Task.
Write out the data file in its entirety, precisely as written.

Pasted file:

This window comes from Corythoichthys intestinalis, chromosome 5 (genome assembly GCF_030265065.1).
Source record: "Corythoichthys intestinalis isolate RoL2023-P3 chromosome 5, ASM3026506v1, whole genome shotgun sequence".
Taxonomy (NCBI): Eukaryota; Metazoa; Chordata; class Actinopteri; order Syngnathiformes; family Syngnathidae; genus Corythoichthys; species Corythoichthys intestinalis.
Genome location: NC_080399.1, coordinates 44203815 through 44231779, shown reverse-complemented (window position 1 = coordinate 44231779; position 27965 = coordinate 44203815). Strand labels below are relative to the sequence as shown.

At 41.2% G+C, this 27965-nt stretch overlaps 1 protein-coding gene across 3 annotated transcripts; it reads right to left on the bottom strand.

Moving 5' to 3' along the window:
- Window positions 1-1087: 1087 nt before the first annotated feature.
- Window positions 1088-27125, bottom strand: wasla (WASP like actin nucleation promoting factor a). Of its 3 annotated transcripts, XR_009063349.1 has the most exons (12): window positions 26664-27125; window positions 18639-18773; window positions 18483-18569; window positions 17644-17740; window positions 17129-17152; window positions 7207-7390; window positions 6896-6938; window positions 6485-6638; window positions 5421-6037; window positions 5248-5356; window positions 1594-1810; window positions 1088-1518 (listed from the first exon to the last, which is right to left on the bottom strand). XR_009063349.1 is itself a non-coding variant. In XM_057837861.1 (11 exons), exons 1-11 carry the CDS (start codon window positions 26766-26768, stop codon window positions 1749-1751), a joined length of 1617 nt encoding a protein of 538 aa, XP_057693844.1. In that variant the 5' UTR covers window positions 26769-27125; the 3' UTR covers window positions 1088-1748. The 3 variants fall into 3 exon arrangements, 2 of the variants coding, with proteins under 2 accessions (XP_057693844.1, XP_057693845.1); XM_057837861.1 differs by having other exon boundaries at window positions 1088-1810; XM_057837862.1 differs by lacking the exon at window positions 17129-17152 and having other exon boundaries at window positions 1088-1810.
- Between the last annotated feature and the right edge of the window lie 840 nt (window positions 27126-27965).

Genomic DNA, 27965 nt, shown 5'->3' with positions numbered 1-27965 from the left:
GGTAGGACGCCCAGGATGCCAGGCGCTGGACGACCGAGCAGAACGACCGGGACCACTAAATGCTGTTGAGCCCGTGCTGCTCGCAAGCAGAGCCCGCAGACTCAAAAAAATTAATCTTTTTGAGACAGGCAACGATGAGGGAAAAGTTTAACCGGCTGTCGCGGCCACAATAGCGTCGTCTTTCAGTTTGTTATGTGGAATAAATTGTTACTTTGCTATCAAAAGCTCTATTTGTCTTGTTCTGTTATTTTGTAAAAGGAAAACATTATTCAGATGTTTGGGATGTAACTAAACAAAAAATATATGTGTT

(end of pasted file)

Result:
This window comes from Corythoichthys intestinalis, chromosome 5 (genome assembly GCF_030265065.1).
Source record: "Corythoichthys intestinalis isolate RoL2023-P3 chromosome 5, ASM3026506v1, whole genome shotgun sequence".
Taxonomy (NCBI): Eukaryota; Metazoa; Chordata; class Actinopteri; order Syngnathiformes; family Syngnathidae; genus Corythoichthys; species Corythoichthys intestinalis.
Genome location: NC_080399.1, coordinates 44203815 through 44231779, shown reverse-complemented (window position 1 = coordinate 44231779; position 27965 = coordinate 44203815). Strand labels below are relative to the sequence as shown.

At 41.2% G+C, this 27965-nt stretch overlaps 1 protein-coding gene across 3 annotated transcripts; it reads right to left on the bottom strand.

Moving 5' to 3' along the window:
- Window positions 1-1087: 1087 nt before the first annotated feature.
- Window positions 1088-27125, bottom strand: wasla (WASP like actin nucleation promoting factor a). Of its 3 annotated transcripts, XR_009063349.1 has the most exons (12): window positions 26664-27125; window positions 18639-18773; window positions 18483-18569; window positions 17644-17740; window positions 17129-17152; window positions 7207-7390; window positions 6896-6938; window positions 6485-6638; window positions 5421-6037; window positions 5248-5356; window positions 1594-1810; window positions 1088-1518 (listed from the first exon to the last, which is right to left on the bottom strand). XR_009063349.1 is itself a non-coding variant. In XM_057837861.1 (11 exons), exons 1-11 carry the CDS (start codon window positions 26766-26768, stop codon window positions 1749-1751), a joined length of 1617 nt encoding a protein of 538 aa, XP_057693844.1. In that variant the 5' UTR covers window positions 26769-27125; the 3' UTR covers window positions 1088-1748. The 3 variants fall into 3 exon arrangements, 2 of the variants coding, with proteins under 2 accessions (XP_057693844.1, XP_057693845.1); XM_057837861.1 differs by having other exon boundaries at window positions 1088-1810; XM_057837862.1 differs by lacking the exon at window positions 17129-17152 and having other exon boundaries at window positions 1088-1810.
- Between the last annotated feature and the right edge of the window lie 840 nt (window positions 27126-27965).

Genomic DNA, 27965 nt, shown 5'->3' with positions numbered 1-27965 from the left:
GGTAGGACGCCCAGGATGCCAGGCGCTGGACGACCGAGCAGAACGACCGGGACCACTAAATGCTGTTGAGCCCGTGCTGCTCGCAAGCAGAGCCCGCAGACTCAAAAAAATTAATCTTTTTGAGACAGGCAACGATGAGGGAAAAGTTTAACCGGCTGTCGCGGCCACAATAGCGTCGTCTTTCAGTTTGTTATGTGGAATAAATTGTTACTTTGCTATCAAAAGCTCTATTTGTCTTGTTCTGTTATTTTGTAAAAGGAAAACATTATTCAGATGTTTGGGATGTAACTAAACAAAAAATATATGTGTT